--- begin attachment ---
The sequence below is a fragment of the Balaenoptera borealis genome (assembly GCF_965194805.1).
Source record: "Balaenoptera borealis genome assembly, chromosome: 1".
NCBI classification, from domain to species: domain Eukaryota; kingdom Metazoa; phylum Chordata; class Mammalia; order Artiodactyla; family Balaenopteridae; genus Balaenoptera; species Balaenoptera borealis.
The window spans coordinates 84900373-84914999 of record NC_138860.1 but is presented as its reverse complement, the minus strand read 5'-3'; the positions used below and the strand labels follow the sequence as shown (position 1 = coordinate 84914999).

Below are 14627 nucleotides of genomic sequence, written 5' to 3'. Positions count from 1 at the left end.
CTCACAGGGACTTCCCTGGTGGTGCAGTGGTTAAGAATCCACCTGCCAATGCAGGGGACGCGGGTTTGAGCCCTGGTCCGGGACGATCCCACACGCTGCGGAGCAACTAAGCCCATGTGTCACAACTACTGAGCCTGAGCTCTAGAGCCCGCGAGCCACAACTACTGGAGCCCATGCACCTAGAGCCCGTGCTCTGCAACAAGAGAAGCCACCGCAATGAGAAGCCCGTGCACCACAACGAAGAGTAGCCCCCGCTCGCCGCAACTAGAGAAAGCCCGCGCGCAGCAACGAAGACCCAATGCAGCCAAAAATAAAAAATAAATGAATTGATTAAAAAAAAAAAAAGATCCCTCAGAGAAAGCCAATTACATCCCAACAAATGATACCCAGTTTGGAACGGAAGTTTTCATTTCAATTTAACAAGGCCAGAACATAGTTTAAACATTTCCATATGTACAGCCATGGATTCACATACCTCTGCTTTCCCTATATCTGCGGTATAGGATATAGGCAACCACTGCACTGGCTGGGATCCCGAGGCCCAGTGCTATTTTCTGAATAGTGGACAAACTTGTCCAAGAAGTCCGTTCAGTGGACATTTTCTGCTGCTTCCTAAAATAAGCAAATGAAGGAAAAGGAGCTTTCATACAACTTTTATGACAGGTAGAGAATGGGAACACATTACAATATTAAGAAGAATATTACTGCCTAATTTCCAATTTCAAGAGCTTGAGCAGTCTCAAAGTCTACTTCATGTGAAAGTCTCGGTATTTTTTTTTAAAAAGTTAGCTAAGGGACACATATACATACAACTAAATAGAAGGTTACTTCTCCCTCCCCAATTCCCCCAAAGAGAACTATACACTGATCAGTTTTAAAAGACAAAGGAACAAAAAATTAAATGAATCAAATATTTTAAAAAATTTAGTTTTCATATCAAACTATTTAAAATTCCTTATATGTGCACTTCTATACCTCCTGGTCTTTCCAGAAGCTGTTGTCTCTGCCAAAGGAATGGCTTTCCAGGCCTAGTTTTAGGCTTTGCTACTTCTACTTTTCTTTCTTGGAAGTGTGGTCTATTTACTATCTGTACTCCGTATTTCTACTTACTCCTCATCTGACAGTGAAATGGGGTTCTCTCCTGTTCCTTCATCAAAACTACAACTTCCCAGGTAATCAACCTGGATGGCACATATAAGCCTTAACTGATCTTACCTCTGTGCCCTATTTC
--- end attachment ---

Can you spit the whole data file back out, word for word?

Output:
The sequence below is a fragment of the Balaenoptera borealis genome (assembly GCF_965194805.1).
Source record: "Balaenoptera borealis genome assembly, chromosome: 1".
NCBI classification, from domain to species: domain Eukaryota; kingdom Metazoa; phylum Chordata; class Mammalia; order Artiodactyla; family Balaenopteridae; genus Balaenoptera; species Balaenoptera borealis.
The window spans coordinates 84900373-84914999 of record NC_138860.1 but is presented as its reverse complement, the minus strand read 5'-3'; the positions used below and the strand labels follow the sequence as shown (position 1 = coordinate 84914999).

Below are 14627 nucleotides of genomic sequence, written 5' to 3'. Positions count from 1 at the left end.
CTCACAGGGACTTCCCTGGTGGTGCAGTGGTTAAGAATCCACCTGCCAATGCAGGGGACGCGGGTTTGAGCCCTGGTCCGGGACGATCCCACACGCTGCGGAGCAACTAAGCCCATGTGTCACAACTACTGAGCCTGAGCTCTAGAGCCCGCGAGCCACAACTACTGGAGCCCATGCACCTAGAGCCCGTGCTCTGCAACAAGAGAAGCCACCGCAATGAGAAGCCCGTGCACCACAACGAAGAGTAGCCCCCGCTCGCCGCAACTAGAGAAAGCCCGCGCGCAGCAACGAAGACCCAATGCAGCCAAAAATAAAAAATAAATGAATTGATTAAAAAAAAAAAAAGATCCCTCAGAGAAAGCCAATTACATCCCAACAAATGATACCCAGTTTGGAACGGAAGTTTTCATTTCAATTTAACAAGGCCAGAACATAGTTTAAACATTTCCATATGTACAGCCATGGATTCACATACCTCTGCTTTCCCTATATCTGCGGTATAGGATATAGGCAACCACTGCACTGGCTGGGATCCCGAGGCCCAGTGCTATTTTCTGAATAGTGGACAAACTTGTCCAAGAAGTCCGTTCAGTGGACATTTTCTGCTGCTTCCTAAAATAAGCAAATGAAGGAAAAGGAGCTTTCATACAACTTTTATGACAGGTAGAGAATGGGAACACATTACAATATTAAGAAGAATATTACTGCCTAATTTCCAATTTCAAGAGCTTGAGCAGTCTCAAAGTCTACTTCATGTGAAAGTCTCGGTATTTTTTTTTAAAAAGTTAGCTAAGGGACACATATACATACAACTAAATAGAAGGTTACTTCTCCCTCCCCAATTCCCCCAAAGAGAACTATACACTGATCAGTTTTAAAAGACAAAGGAACAAAAAATTAAATGAATCAAATATTTTAAAAAATTTAGTTTTCATATCAAACTATTTAAAATTCCTTATATGTGCACTTCTATACCTCCTGGTCTTTCCAGAAGCTGTTGTCTCTGCCAAAGGAATGGCTTTCCAGGCCTAGTTTTAGGCTTTGCTACTTCTACTTTTCTTTCTTGGAAGTGTGGTCTATTTACTATCTGTACTCCGTATTTCTACTTACTCCTCATCTGACAGTGAAATGGGGTTCTCTCCTGTTCCTTCATCAAAACTACAACTTCCCAGGTAATCAACCTGGATGGCACATATAAGCCTTAACTGATCTTACCTCTGTGCCCTATTTC